Chapter 5 Biochemistry6e

Chapter 5 Biochemistry6e - Chapter 5 Biochemistry Exploring...

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Chapter 5 Biochemistry Exploring Genes and Genomes - 6 th Edition by Berg, Tymoczko and Stryer Progress in biotechnology has been facilitated by the discovery and development of a number of molecular biology tools and techniques. Among the most useful are: Restriction Enzyme Analysis - Restriction enzymes are endonucleases that precisely cut the DNA so that fragments of DNA are made. Blotting Techniques - Southern blots separate and characterize DNA fragments, Northern blots do the same for RNA while Western blots are used to separate and characterize proteins using antibodies. DNA Sequencing - Rapid, efficient methods of determining the precise sequence of DNA have been developed. Solid-Phase Sequencing of Nucleic Acids - Exact sequences of nucleic acids can be made from scratch and used to identify other nucleic acids. The Polymerase Chain Reaction (PCR) - The polymerase chain reaction allows a very minute amount of DNA, perhaps even a single copy , to be copied and synthesized millions to billions of times, thereby allowing ample amounts of the targeted DNA so that sequencing and other manipulations can be accomplished. The one tool that allows all of these techniques to be coordinated is the computer. The computer allows the means by which vast amounts of data can be stored and manipulated. Restriction Endonucleases (Restriction enzymes) - These enzymes recognize and cleaves specific sequences in a double-stranded DNA helix. It is the phosphodiester bond of the sugar-phosphate backbone that is hydrolyzed. Restriction endonucleases are made by a large number of prokaryotes that avoid destroying their own DNA because they methylate those sites that are cleaved by the restriction endonuclease, an alteration that makes the restriction endonuclease unable to cut the DNA. Most of the sites of the restriction endonucleases contain two-fold rotational symmetry . This 1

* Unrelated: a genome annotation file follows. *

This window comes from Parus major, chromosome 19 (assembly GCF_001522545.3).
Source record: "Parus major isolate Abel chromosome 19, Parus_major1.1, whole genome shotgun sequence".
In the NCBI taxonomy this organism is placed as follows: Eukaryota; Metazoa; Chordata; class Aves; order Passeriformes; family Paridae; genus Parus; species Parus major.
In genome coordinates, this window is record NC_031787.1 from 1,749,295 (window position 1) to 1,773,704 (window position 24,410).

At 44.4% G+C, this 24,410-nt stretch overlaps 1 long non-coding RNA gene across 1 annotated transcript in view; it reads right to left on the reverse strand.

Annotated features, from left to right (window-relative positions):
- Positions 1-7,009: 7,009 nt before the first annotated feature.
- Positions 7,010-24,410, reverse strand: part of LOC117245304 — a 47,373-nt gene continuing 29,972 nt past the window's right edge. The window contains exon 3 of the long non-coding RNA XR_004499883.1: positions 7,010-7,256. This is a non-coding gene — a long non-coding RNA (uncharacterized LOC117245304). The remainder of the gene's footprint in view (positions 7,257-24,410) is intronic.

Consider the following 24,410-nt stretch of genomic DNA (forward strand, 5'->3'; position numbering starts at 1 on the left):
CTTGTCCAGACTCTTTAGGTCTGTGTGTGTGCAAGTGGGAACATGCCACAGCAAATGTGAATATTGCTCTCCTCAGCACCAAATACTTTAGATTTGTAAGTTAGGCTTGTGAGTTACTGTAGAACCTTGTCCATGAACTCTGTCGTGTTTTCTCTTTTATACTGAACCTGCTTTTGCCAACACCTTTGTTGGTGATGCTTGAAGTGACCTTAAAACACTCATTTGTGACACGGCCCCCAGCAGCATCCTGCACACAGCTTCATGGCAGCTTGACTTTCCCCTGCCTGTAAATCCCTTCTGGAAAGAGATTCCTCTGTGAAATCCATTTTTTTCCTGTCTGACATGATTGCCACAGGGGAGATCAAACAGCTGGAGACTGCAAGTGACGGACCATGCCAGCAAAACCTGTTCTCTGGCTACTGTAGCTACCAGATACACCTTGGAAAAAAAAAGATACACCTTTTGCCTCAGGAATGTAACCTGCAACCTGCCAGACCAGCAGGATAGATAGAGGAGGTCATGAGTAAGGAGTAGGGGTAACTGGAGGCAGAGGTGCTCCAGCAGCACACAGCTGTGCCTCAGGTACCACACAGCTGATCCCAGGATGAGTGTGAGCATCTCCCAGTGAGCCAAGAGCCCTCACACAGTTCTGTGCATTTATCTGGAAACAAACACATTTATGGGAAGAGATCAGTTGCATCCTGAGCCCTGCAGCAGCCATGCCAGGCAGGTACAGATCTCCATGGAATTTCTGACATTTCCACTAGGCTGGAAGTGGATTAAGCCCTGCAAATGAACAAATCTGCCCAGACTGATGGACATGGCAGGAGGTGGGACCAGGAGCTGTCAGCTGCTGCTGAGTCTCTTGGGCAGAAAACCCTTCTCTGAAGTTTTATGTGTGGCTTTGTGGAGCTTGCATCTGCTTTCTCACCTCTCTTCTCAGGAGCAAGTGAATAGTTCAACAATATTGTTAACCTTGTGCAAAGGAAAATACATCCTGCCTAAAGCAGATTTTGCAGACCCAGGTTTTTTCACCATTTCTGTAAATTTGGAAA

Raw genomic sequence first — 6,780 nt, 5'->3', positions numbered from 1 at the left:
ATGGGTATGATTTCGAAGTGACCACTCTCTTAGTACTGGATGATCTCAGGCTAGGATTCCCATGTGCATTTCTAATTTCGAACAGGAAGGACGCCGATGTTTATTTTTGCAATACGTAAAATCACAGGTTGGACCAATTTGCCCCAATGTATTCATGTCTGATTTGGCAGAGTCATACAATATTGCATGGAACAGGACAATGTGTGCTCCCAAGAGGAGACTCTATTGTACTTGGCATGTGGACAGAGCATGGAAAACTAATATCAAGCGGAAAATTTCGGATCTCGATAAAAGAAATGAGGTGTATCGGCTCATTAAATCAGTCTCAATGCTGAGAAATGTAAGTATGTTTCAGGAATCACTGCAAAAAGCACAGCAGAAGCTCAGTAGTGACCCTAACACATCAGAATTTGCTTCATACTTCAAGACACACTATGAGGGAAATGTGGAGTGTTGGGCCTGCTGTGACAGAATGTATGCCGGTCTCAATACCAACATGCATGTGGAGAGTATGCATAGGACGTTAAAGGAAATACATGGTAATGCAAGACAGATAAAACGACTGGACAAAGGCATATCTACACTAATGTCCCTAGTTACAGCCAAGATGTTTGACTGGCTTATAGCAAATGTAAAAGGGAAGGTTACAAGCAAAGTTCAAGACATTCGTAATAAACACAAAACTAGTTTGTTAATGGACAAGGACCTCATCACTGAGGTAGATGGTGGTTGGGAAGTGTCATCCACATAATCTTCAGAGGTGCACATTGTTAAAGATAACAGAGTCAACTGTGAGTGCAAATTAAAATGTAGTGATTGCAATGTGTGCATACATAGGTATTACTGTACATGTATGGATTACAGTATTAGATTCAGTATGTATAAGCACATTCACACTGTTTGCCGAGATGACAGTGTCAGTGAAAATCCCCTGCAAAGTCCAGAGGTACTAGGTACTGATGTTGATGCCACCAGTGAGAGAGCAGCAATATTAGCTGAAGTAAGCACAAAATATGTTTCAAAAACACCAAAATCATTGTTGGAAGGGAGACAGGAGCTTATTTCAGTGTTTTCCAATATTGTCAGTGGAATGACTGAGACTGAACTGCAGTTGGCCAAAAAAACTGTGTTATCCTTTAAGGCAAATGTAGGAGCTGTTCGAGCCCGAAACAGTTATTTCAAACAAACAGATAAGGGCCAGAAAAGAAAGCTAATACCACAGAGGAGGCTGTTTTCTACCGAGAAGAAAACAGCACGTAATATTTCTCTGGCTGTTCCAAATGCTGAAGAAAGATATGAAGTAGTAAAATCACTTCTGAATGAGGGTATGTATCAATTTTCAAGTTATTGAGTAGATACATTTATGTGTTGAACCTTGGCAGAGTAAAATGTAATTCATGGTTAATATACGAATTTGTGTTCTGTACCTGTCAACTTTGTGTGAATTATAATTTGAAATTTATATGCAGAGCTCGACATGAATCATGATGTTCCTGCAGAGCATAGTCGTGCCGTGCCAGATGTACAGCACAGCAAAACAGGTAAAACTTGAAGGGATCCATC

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means that the recognized site is a palindrome (inverted repeat) with the cleavage site being symmetrically partitioned (Restriction Cutting Figure and Figure 5.1) . Note that it the 3' side of the symmetry axis where the cleavage occurs. Restriction endonucleases allow pieces of DNA to be generated that are more manageable than what is otherwise available. For instance, the genome of a virus of 7.5 kb can be cut into smaller fragments by the use of restriction endonucleases, either individually or when two or more are used collectively. Gel electrophoresis is used to separate pieces of DNA, such as those generated by restriction endonuclease treatment. The mobility of a piece of DNA is inversely proportional, up to a limit, to the logarithm of the number of bases in the DNA. Fragments of <1000 bp.s are separated by polyacrylamide gels while agarose gels, which are more porous, can separate from about 1-20 kb (Show Figure 5.2) .
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